The baklava was sweet as profit and twice as sticky,
And the ouzo and dark coffee flowed as the dishes were cleared
And the tables rearranged. The musicians struck up a tune
And the hosts gestured eagerly for the strangers to rise.
The waiters, smiling, joined their hands to demonstrate.
As a newborn colt first tries his spindly legs
And wobbles beneath his mother’s watchful gaze,
So did these men, first haltingly, then more assured,
Try the simple dances. Slowly did their restraint dissolve,
Caught up in the spirit, the ouzo, and the bouzouki’s strings.
Yes, soon they dipped and swayed like experts,
Stomping like true sons of the island’s shores.
Cries of “OPA!” ringing down the streets
The old men in the roadways, eyebrows raised
Exchanged amused and knowing glances. “Those tourists…!”
The dancing and the drinking, the drinking and the dancing
Carried on through unknown hours, until it seemed
That the very house might be loosed from its ancient stone foundations.
As the level boat deck, seeming solid, slowly begins to stir
As the storm approaches, so did the floor gently weave and rock.
But suddenly the musicians stopped. And when they stopped,
The dancers stopped. And when the dancers stopped,
The deep bass rumble that had underlied their dance became a solo voice,
Taking on new meaning. For now the house itself was dancing –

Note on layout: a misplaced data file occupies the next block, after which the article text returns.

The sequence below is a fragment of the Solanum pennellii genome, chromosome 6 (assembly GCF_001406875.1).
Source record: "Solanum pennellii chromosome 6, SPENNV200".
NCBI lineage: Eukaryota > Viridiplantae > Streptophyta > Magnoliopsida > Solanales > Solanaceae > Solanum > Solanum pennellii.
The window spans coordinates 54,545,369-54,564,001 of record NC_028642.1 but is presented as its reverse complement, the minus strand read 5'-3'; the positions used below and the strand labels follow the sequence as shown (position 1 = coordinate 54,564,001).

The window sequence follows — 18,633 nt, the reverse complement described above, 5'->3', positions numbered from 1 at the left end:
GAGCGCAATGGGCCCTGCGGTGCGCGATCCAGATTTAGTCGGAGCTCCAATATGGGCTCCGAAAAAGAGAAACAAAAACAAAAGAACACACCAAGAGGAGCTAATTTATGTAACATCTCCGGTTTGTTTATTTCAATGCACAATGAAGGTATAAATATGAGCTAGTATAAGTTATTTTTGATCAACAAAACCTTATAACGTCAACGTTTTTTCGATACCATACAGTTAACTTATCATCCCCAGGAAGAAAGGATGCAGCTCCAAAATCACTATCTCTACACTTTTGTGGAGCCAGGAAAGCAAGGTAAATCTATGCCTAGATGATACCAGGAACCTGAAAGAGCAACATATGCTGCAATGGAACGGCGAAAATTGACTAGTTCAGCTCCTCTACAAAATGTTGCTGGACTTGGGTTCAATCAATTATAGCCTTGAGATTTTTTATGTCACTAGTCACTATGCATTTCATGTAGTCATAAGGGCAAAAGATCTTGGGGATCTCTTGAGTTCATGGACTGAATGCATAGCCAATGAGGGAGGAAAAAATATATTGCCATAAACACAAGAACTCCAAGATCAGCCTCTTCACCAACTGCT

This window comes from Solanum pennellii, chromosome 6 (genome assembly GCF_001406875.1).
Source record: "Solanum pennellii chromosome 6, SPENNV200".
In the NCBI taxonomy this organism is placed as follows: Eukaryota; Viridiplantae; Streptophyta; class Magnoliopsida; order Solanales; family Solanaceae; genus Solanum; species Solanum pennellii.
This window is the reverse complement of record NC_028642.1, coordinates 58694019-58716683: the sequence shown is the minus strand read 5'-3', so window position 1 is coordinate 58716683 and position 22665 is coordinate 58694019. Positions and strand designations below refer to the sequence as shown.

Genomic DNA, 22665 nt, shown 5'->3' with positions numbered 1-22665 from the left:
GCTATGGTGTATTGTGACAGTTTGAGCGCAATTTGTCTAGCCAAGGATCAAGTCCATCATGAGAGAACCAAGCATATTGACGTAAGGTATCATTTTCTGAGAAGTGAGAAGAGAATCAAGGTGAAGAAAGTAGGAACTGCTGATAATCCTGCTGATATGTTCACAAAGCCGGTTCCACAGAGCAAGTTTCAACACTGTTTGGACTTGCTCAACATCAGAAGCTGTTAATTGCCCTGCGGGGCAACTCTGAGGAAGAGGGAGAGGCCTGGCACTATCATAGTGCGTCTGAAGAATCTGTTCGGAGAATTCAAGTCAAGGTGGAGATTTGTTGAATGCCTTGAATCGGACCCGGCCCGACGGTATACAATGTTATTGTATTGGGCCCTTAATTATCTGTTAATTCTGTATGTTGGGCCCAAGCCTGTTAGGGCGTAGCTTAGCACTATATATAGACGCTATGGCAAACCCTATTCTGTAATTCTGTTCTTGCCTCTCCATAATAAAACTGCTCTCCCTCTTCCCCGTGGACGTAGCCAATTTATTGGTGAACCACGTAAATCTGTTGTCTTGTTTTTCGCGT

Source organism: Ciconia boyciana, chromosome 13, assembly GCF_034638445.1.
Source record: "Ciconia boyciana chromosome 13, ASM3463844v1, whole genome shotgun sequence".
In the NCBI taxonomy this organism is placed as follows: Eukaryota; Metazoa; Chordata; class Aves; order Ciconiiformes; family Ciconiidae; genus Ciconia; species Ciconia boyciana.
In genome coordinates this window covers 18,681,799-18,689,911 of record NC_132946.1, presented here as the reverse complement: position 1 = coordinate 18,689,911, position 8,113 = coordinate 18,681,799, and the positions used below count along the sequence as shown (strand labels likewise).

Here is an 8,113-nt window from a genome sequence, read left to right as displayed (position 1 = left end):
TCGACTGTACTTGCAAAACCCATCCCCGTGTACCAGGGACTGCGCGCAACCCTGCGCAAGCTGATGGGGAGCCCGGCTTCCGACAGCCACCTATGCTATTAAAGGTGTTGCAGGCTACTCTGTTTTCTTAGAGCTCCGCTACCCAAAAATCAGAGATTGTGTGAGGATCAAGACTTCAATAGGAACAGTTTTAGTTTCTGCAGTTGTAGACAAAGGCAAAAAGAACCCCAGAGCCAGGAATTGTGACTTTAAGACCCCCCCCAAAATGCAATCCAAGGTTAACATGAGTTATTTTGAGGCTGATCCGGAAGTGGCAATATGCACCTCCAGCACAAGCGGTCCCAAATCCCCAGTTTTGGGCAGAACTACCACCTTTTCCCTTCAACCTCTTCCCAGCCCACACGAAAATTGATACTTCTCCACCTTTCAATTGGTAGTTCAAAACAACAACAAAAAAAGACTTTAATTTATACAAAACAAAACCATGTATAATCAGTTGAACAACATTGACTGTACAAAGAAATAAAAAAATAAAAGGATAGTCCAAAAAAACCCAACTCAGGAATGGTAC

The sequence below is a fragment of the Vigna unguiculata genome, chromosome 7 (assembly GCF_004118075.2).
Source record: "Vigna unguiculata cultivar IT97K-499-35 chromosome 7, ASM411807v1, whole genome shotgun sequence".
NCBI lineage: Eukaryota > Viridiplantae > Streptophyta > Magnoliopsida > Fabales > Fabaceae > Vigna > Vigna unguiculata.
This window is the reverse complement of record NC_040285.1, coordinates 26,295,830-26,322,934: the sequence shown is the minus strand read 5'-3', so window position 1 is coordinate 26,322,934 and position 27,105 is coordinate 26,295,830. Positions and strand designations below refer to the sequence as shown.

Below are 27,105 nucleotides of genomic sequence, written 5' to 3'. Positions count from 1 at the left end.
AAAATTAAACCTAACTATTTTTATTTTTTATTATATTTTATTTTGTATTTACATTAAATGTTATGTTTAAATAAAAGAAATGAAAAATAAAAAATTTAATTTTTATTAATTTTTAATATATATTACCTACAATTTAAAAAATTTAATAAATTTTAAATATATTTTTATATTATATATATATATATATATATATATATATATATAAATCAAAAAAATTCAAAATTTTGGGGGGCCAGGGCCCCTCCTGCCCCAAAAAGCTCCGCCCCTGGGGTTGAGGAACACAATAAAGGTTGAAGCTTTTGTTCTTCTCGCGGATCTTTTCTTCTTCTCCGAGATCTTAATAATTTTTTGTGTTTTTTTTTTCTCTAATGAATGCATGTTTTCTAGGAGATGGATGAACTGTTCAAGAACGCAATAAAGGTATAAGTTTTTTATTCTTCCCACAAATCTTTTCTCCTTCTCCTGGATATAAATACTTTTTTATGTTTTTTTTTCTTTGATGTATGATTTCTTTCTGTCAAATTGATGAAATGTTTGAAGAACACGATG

To a tune of ancient vintage, one written by Gaia Herself.
“EARTHQUAKE!” cried Delaceur, and the newcomers
Looked about themselves in horror. The islanders had vanished already,
Alerted by some primal instinct – save for Stavros their host, who caught
The eye of McAdoo and serenely nodded, as if to say
“Ah yes – I believe your request has been granted.”
A wave then passed across the landscape
A graceful wriggle, a sinuous crest
As a cobra when it raises itself to strike,
Or as the belly of the Lady Asta undulates
When she does the hoochy-coochy at the Monroe County Fair.
As that wave passed beneath the house of Stavros,
The ground rose, and the floor cracked across like an eggshell
And as the wave passed, the floor collapsed
Opening an unfathomable pit below. The lights went out,
But not before McAdoo saw the roofbeams and the plaster fall.
Put a blind man with depression in a coal mine at midnight
And he would not see such blackness as yawned now beneath them
That blackness took them in, these men of wealth and power
It swallowed them like so many sardines, like minnows,
Like plankton down the gullet of a whale.
For how long he swirled down that sea of nothing
McAdoo could never say. The darkness took all, light,
Sound, thought, time itself… and then he was again.
He lay, it seemed, upon a beach – felt sand against his back,
And heard the gentle sound of lapping waves.
“Ah,” he thought, “They saved me from the house,
They must have taken us all to the shore
Away from falling buildings.” Then thought of his companions
Brought his eyes full open, and set him bolt upright
To find his fellows, and gaze upon his new surroundings.